9. Clean up. Reseal any partially used cans or transfer the leftover paint into an airtight container to store it (be sure to write the color name and room on the lid so that you can identify it for touchups!). If you have leftover water- or latex-based paint you don’t want to keep, allow the excess to solidify (leave the can open, or mix in cat litter to absorb moisture) before putting it in the trash. Oil-based paint is considered hazardous waste, so you should contact your local government to find out where to take it. For more information about disposing of paint supplies, visit earth911.com/paint.
Monday, March 21, 2011
Saturday, March 19, 2011
The following tips should help you get the best deal possible if you do decide to refinance.
Do talk to your own lender first. You may be able to skip some expenses, like an appraisal, if your mortgage is fairly new.
Do compare fees and closing costs as carefully as interest rate. These can vary widely.
Do see whether your lender is able to switch your escrow from the old mortgage to the new one, so you don't have to prepay. This isn't common, but it's very handy.
Do make sure to get the loan you want. There are numerous accounts of borrowers who sign up for a loan guaranteed to lower their payments, only to learn their payments are lower because they do not include taxes and insurance.
Don't refinance for small gains. Mortgages cost money. It would be counter productive to pay $4,000 in closing costs to lower your payment by $35.
Don't believe "no closing costs." If they are advertising no closing costs it is likely that they make their profits with higher interest rates.
Don't dismiss an adjustable rate if you know you'll move -- for example, a 5/1 ARM. Today with good credit and no points, you could lock in about 4.5 percent interest for five years. Your rate will move after that, probably up.
Thursday, March 17, 2011
3. At the same time, find out what your home is worth so you will know how much equity you have (or if it's worth less than the mortgage balance). There are online home valuation tools on Zillow.com, Trulia, and several other websites, but an experienced and knowledgeable local real estate agent's written market valuation is likely to be more accurate and will be helpful in discussing options with lenders. Modifications, forbearance and recasting are all possible if you have sufficient equity in your home, and if you have sufficient equity, selling the home if necessary may not be the worst idea if home values are dropping.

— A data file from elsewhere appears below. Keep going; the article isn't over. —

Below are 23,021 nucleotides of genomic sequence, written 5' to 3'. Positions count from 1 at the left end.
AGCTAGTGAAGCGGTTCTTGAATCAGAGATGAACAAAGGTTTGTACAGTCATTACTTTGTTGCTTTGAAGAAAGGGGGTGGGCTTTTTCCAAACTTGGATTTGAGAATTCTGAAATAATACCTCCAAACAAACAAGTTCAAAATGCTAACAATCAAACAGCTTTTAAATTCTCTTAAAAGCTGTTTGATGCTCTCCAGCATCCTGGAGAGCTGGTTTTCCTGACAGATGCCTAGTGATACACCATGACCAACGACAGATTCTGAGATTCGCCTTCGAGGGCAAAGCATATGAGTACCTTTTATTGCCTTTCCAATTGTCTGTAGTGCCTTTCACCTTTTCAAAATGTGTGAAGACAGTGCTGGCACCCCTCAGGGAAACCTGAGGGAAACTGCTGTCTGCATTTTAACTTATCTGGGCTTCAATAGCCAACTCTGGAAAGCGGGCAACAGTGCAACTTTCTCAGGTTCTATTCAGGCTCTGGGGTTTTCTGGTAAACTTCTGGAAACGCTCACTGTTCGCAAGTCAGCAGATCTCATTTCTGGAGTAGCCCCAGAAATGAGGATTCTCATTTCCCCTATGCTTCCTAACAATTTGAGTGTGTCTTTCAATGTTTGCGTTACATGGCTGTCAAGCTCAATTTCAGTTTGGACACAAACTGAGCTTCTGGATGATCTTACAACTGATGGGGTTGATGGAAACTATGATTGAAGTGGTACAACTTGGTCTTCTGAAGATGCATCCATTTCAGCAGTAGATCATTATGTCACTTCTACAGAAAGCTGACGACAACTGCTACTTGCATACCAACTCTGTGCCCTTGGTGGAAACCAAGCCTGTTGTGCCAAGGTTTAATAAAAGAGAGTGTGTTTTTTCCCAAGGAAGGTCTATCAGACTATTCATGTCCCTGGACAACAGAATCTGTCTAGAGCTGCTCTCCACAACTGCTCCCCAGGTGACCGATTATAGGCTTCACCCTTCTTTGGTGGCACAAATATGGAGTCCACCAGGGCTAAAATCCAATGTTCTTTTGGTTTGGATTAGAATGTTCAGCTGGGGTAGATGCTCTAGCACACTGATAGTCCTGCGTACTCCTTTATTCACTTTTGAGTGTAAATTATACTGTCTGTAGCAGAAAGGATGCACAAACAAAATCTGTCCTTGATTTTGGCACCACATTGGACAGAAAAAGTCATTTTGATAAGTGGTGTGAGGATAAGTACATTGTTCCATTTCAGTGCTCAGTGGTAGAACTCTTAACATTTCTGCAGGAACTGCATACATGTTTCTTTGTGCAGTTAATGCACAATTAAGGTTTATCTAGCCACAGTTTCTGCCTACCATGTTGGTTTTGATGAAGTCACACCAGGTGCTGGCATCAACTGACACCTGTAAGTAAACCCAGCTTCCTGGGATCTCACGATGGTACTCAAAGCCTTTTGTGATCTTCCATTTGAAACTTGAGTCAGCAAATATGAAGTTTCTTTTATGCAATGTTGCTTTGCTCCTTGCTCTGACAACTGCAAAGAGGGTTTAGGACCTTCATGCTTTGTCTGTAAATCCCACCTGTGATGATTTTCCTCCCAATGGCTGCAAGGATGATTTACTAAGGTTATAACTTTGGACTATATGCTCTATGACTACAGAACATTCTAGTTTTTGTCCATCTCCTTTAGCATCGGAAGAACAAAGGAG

4. Avoid fee-based for-profit mortgage prevention companies or counseling agencies - many are rip-offs that provide few if any meaningful services for distressed homeowners, and you can get quality counseling for free. Also be wary of investors who advertise offers of immediate cash for your home. Many of them are also unethical or outright crooks, seeking to strip home equity through a variety of techniques. If any firm claims they can stop your foreclosure immediately if you sign a document appointing them to act on your behalf, you may well be signing over the title to your property. Never sign any legal document without reading and understanding all the terms and getting professional advice from an attorney or a trusted real estate professional, or a HUD-approved housing counselor.
5. Know your mortgage rights. Find your loan documents and read them so you know what your lender may do if you can't make your payments. Learn about the foreclosure laws and timeframes in your state (as every state is different) by contacting the State Government Housing Office.
6. Foreclosures are expensive for lenders, so they are usually willing to listen to reasonable ideas that can reduce their potential losses, such as restructuring the loan at lower rates or accepting a "short sale," which occurs when the lender agrees to let the owner sell the home for less than the mortgage balance, and agrees to forgive the shortfall and not downgrade the homeowner's credit. Your willingness to cooperate is a negotiating tool if your suggestions are likely to be less expensive than a foreclosure action.
7. Bankruptcy is an option, particularly if your lender is inflexible or your mortgage is on a second home or a rental property. Bankruptcy judges can reduce debts and modify interest rates on commercial loans, second home mortgages, and investment property mortgages when it is in the best interest of both parties. Unfortunately, they have no such latitude with the mortgage on your primary residence, but if your mortgage lender is inflexible, bankruptcy proceedings may be the wisest choice.